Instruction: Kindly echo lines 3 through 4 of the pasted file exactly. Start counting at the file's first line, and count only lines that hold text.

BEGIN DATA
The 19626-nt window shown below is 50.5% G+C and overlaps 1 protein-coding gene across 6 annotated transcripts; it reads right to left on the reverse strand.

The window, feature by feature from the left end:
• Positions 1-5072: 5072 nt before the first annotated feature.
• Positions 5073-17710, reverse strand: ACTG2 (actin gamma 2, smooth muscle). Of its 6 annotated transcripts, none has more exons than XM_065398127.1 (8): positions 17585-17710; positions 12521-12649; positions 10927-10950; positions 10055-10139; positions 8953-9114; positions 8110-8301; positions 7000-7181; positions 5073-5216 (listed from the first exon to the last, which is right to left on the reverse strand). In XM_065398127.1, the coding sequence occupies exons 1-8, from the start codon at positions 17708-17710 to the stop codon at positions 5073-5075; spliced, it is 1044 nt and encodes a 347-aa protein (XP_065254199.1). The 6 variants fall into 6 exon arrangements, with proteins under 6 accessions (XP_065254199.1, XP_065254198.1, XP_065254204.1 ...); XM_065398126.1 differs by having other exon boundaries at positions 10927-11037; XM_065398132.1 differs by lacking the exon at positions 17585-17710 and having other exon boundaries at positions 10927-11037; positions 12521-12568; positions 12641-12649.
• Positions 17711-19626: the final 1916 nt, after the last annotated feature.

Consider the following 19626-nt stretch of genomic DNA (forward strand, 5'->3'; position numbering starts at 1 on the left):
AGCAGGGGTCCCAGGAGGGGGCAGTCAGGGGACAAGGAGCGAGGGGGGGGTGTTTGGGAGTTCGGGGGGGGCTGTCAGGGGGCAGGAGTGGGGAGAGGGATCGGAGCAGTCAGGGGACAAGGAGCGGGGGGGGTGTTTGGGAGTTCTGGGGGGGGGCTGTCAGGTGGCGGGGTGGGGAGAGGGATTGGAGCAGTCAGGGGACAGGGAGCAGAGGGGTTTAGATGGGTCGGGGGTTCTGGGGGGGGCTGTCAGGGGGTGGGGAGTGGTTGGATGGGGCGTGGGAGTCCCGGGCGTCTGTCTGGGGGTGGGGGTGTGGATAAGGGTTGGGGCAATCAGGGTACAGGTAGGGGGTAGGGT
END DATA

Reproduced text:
• Positions 1-5072: 5072 nt before the first annotated feature.
• Positions 5073-17710, reverse strand: ACTG2 (actin gamma 2, smooth muscle). Of its 6 annotated transcripts, none has more exons than XM_065398127.1 (8): positions 17585-17710; positions 12521-12649; positions 10927-10950; positions 10055-10139; positions 8953-9114; positions 8110-8301; positions 7000-7181; positions 5073-5216 (listed from the first exon to the last, which is right to left on the reverse strand). In XM_065398127.1, the coding sequence occupies exons 1-8, from the start codon at positions 17708-17710 to the stop codon at positions 5073-5075; spliced, it is 1044 nt and encodes a 347-aa protein (XP_065254199.1). The 6 variants fall into 6 exon arrangements, with proteins under 6 accessions (XP_065254199.1, XP_065254198.1, XP_065254204.1 ...); XM_065398126.1 differs by having other exon boundaries at positions 10927-11037; XM_065398132.1 differs by lacking the exon at positions 17585-17710 and having other exon boundaries at positions 10927-11037; positions 12521-12568; positions 12641-12649.